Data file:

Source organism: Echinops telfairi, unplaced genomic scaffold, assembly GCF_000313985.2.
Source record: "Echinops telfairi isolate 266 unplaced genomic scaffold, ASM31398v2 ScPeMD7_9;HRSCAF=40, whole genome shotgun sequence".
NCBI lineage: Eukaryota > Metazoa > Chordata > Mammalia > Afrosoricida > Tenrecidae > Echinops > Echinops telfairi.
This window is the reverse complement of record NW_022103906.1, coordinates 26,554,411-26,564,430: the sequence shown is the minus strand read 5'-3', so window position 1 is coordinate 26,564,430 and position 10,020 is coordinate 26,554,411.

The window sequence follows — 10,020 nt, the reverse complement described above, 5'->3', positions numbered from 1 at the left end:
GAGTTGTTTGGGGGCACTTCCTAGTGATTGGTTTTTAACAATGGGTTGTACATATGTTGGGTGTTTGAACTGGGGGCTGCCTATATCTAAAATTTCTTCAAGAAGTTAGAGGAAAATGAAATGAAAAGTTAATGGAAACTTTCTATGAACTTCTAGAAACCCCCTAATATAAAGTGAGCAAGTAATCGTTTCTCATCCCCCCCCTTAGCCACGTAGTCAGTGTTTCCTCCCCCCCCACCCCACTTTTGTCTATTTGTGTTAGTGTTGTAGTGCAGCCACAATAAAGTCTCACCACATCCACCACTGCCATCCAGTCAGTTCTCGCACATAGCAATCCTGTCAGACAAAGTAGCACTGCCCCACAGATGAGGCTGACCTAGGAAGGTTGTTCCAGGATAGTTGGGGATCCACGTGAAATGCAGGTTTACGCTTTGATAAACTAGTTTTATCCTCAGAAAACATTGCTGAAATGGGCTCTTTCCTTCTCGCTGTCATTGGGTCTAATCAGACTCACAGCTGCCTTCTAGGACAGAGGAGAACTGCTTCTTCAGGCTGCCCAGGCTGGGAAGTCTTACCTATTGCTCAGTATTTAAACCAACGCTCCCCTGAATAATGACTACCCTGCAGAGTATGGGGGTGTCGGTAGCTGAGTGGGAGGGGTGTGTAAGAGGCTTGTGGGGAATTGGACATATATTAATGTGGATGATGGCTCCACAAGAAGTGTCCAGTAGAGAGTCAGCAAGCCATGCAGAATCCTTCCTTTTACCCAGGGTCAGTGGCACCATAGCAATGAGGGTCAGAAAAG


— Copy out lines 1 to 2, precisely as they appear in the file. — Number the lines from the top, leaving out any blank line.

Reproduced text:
Source organism: Echinops telfairi, unplaced genomic scaffold, assembly GCF_000313985.2.
Source record: "Echinops telfairi isolate 266 unplaced genomic scaffold, ASM31398v2 ScPeMD7_9;HRSCAF=40, whole genome shotgun sequence".